The population of the Amur leopard is estimated at approximately 30 to 40 mature males. The Russian range of this species shrank by nearly 80 percent between the years 1970-1983. The remaining population is in serious decline.
The magnificent Amur or Far Eastern Leopard is one of the most, if not the most, endangered big cat in the world, yet it receives much less attention and conservation funding than the Amur Tiger. The Amur Leopards are in extreme danger of extinction. They are known as strong, solitary, nocturnal animals that can live about 10 to 15 years in the wild. A rare subspecies of leopard, they live in the northern most part of leopard’s range in Northeast Asia and the Russian Far East, in a narrow band of land along the politically sensitive Russian, Chinese and North Korean borders. Weather in the broadleaf and mixed temperate forests is highly variable with extremely cold, snowy winters. The last remaining viable population of about 35 leopards resides in a biodiversity hotspot called Southwest Primorye, a small area in Russia between Vladivostok and the Chinese border.
The Amur Leopard’s primary threats include: out of control habitat loss and fragmentation, deforestation due to intensive logging and clear cutting, rampant human-caused wildfires, development and infrastructure projects, poaching of the leopard and the prey it relies upon (roe deer and sitka deer), inbreeding and the introduction of diseases. The leopard’s range was drastically reduced by about 80% between 1970 and 1983.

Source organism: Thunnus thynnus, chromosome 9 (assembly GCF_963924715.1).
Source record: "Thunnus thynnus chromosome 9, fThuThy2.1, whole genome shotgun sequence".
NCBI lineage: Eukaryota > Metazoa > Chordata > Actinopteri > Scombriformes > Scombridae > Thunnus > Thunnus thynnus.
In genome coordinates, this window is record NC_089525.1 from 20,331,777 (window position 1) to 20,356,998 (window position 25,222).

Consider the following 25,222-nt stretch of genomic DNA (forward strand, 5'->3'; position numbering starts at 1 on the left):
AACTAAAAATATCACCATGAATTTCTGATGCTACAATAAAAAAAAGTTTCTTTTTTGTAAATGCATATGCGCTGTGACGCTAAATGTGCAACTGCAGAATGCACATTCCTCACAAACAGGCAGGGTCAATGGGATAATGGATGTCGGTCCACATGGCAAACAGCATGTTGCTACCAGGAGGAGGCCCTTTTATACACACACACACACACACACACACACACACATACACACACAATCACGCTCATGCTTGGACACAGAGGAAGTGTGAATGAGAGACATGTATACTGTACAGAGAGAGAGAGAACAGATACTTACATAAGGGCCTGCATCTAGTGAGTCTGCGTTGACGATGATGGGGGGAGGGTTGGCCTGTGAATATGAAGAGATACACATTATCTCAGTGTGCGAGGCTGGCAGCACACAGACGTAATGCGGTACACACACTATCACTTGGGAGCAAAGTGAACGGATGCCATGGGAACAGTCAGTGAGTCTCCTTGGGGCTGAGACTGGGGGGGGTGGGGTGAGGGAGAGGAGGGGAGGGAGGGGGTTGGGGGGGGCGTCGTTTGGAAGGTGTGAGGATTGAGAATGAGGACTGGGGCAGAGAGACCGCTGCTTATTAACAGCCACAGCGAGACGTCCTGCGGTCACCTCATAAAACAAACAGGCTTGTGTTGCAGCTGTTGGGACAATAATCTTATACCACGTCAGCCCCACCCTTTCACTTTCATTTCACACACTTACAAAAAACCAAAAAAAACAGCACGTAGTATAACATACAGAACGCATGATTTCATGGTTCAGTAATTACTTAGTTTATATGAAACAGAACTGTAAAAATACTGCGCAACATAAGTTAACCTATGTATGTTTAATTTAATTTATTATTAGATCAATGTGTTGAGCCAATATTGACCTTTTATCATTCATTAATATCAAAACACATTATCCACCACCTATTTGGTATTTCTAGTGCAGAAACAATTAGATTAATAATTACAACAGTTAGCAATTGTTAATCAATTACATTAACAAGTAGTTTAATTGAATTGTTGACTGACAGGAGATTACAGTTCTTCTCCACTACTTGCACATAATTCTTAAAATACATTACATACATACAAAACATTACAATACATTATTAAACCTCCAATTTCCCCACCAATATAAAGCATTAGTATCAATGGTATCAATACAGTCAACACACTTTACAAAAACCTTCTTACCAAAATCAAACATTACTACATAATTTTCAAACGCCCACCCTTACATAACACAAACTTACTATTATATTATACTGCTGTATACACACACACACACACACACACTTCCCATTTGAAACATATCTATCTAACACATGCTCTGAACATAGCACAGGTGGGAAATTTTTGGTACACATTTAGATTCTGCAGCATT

The conservation strategy is complex and includes funding for front line anti-poaching patrols, compensation for livestock kills, fire fighting and sustainable forest management, education and awareness about the importance of the Amur Leopard, increasing political will and muscle to save the species. Ideally, this exceptionally biodiversity hotspot, which has about 100 terrestrial endangered species, 48 of them endemic, will be protected by strong international laws and cooperation and local front line protection. The fresh and marine water wetlands in SW Priorye are of global importance to migrating birds. SW Primorye has more protected areas than any other part of Russia.
The eyes of the future are looking back at us and they are praying for us to see beyond our own time. They are kneeling with hands clasped that we might act with restraint, that we might leave room for the life that is destined to come. Wild mercy is in our hands.
—Terry Tempest Williams, Red: Passion and Patience in the Desert